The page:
Programming AVR chips-“Open” way!

Phew!!!!! Because quite a few people asked me how to do programming in AVR microcontrollers.  There may be the case that they are starting up all this or they are switching from another microcontroller to AVR now [though it is old too 😦  or you may say obselete…]  So, here I am going to explain in short and working way to “make” the things up.

Obviously this tutorial is for linux users, OPEN SOURCE advocates, so we will be learning how to program AVR chips in linux environment open source way.  We will be using Open source tools/techniques and softwares.  The programmer AVRDUDE, the toolchain, VIM editor, usbasp programmer; All are Open Source.  One can use Windows being loyal to Microsoft, (Ughhhh,, I am not going to get a job there if I praise them or boast about them…ooopss…is  there is anything to boast upon for them… 😉 lolzzz..)  Really, In case of windows things works `I DONT KNOW HOW & WHY` and one actually needs to do nothing to make the program compile and burn and thus getting no knowledge about the things being done, what all is involved, who is doing what, etc. etc. etc. So, in case of linux systems, programming AVR is really easy NOW because of some lazy linux users.  People want that they can program in linux without getting much of the pain.  (Yeah, you are thinking right, I am saying for the scary compilation of the toolchains).

One has to make the binary utilities ready for cross compilation, gcc for AVR architecture, avrdude, avrlibc, simulAVR, gdb for avr before starting to think to program AVR in linux.  Frankly saying, I was screwed up when I compiled the  toolchain for the first time.  I referenced 4-5 tutorials for it even then it took a lot of time.  Thanks to Atmel AVR because they provide toolchain for AVR architecture both 8 bit and 32bit.

One can simply download the toolchain, and start working out.  For very obvious reasons, things are not as easy as they appear to be.  Toolchain contains essential binutils and avr-gcc, avr-objcopy etc. but the two most important things are still left.

  • avrlibc
  • avrdude

So, download avrlibc from here :

Avrdude from here:

Go for our favorite method of building program from source code, (obviously iff you like it, you may opt for direct use of it, but I just like to make things work from as low level as I can do).Download the avr-libc from the link provided, and just unzip it, then go for compiling 1.AVRLIBC:

  • $ cd avr-libc-<version>
  • $ ./configure –build=`./config.guess` –host=avr
  • $ make
  • $ sudo make install

now here, config.guess is intelligent script that checks for your systems and configures itself.  Rest is self-explanatory. Or download directly in case of package managers. Ubuntu/debian:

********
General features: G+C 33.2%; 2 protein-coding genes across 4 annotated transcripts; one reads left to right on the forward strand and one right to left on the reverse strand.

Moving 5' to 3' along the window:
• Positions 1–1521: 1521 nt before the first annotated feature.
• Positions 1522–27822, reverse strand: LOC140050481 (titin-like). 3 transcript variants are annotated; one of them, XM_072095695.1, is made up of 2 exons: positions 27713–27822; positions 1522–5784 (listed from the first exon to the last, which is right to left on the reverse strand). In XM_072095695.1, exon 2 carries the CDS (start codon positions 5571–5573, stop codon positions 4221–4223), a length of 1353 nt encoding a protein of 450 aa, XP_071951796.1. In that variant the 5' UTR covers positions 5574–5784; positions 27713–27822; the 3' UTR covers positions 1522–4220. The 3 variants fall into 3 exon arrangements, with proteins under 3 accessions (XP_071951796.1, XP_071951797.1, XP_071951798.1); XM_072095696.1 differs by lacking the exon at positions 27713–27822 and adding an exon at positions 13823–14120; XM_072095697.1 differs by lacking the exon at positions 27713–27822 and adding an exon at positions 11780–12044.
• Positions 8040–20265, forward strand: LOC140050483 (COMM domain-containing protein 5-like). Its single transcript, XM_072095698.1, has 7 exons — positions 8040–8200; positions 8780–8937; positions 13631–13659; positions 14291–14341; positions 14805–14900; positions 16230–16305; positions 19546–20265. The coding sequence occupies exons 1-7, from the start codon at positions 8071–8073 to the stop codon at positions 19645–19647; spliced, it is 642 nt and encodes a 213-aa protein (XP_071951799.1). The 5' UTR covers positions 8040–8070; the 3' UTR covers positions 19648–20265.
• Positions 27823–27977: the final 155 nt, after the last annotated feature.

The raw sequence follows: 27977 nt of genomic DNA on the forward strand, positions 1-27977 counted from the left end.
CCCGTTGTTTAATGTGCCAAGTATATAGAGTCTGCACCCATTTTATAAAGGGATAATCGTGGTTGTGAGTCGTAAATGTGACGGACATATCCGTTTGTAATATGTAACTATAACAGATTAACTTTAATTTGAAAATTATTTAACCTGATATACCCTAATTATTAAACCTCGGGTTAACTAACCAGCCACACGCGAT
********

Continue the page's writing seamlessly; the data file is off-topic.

sudo apt-get install gcc-avr binutils-avr gdb-avr avr-libc avrdude

Fedora/Red hat: yum install avr-gcc avr-binutils  avr-libc avr-gdb avrdude eclipse eclipse-cdt


  • $ cd avrdude-<watsoever-version>
  • $ mkdir build
  • $ cd build
  • $ ../configure
  • $ make
  • $ make install

I am using a seperate directory build just because to seperate the build noise from the pre-existing files. Add the downloaded toolchain and go to the bin folder inside that.  Just add the PATH of this folder containing the binaries to the system PATH

  • export PATH=$PATH:/your/path/comes/here

Now, this has to be done everytime you do a reboot or end a session.  To get rid of the problem you can simply add it to you startup scripts or bash profile etc. etc. Now since, we are having every necessary tool, so now we can compile a C program for our AVR architecture and burn to our Atmega chip.  Write a simple program like that of led blinking like this,

int main()
return 0;

Save it with some name.c and now exit from vi/vim/nano editor.  I always use VIM.  On the terminal one simply need to do three simple and obvious things.  Compile the file, make the `proper binary`, burn it to the chip.

–Compiling the file 

  •  avr-gcc -mmcu=atmega16 -Os servo.c

executing avr-gcc and specifying the microcontroller used is atmega16, giving the optimising level, and specifying the file and thus our a.out will be generated.

 –Generating the hex file

  • avr-objcopy -j .text -j .data -O ihex a.out a.hex

Executing the avr-objcopy program to make the proper file in Intel hex format, where ihex is the format specifier here.

–Burning to the chip

  • avrdude -p m16 -c usbasp -U flash:w:a.hex

Avrdude is the one which communicates with the burner/programmer and actually writes the data to the chip. Specifying the controller with -P option, and specifying the burner/programmer type with -C option and writing in flash the a.hex file.NOTE:-You may get this error just because you haven;t connected usb asp correctly.  Or you may get RC=-1 error which simply means that you have connected the programmer the wrong way.  Generally it indicates the hardware wiring error.  Double check the pinout and wiring to burn. Thus, you got your led blinking program written successfully in the chip and working!!

You may want to purchase the USBASP because I have found it the most convinient for burning AVR chips.  You may make your own following the Fischel or purchase from us.  Any time order !! Bulk order are highly appreciated !

About Beyond

an electronics hobbyst, 8 bit microcontroller(8051/AVR/Arduino) programmer, Linux lover, in love with Embedded Linux systems ... TGL: just push it "BEYOND THE LIMITS"..

Posted on October 6, 2012, in 8-Bit Embedded World, Embedded Systems, Linux and tagged , , , , , , , , , . Bookmark the permalink. Leave a comment.

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